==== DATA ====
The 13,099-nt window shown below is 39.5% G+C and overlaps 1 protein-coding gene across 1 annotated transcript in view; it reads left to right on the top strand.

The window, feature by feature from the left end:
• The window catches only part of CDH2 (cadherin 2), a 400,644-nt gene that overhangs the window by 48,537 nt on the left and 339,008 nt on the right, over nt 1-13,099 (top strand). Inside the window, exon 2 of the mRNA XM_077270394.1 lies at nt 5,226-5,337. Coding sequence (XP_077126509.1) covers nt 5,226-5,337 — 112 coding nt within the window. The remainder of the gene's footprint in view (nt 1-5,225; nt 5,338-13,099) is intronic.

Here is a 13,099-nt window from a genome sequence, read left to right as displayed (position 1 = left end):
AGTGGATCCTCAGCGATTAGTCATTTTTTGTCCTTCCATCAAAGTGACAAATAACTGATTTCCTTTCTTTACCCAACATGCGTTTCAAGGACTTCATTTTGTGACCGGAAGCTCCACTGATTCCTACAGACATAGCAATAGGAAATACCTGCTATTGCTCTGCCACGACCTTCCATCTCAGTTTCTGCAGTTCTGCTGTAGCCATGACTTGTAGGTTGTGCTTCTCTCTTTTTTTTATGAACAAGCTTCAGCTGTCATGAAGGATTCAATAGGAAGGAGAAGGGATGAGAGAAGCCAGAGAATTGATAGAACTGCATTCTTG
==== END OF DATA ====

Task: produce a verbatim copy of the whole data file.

The 13,099-nt window shown below is 39.5% G+C and overlaps 1 protein-coding gene across 1 annotated transcript in view; it reads left to right on the top strand.

The window, feature by feature from the left end:
• The window catches only part of CDH2 (cadherin 2), a 400,644-nt gene that overhangs the window by 48,537 nt on the left and 339,008 nt on the right, over nt 1-13,099 (top strand). Inside the window, exon 2 of the mRNA XM_077270394.1 lies at nt 5,226-5,337. Coding sequence (XP_077126509.1) covers nt 5,226-5,337 — 112 coding nt within the window. The remainder of the gene's footprint in view (nt 1-5,225; nt 5,338-13,099) is intronic.

Here is a 13,099-nt window from a genome sequence, read left to right as displayed (position 1 = left end):
AGTGGATCCTCAGCGATTAGTCATTTTTTGTCCTTCCATCAAAGTGACAAATAACTGATTTCCTTTCTTTACCCAACATGCGTTTCAAGGACTTCATTTTGTGACCGGAAGCTCCACTGATTCCTACAGACATAGCAATAGGAAATACCTGCTATTGCTCTGCCACGACCTTCCATCTCAGTTTCTGCAGTTCTGCTGTAGCCATGACTTGTAGGTTGTGCTTCTCTCTTTTTTTTATGAACAAGCTTCAGCTGTCATGAAGGATTCAATAGGAAGGAGAAGGGATGAGAGAAGCCAGAGAATTGATAGAACTGCATTCTTG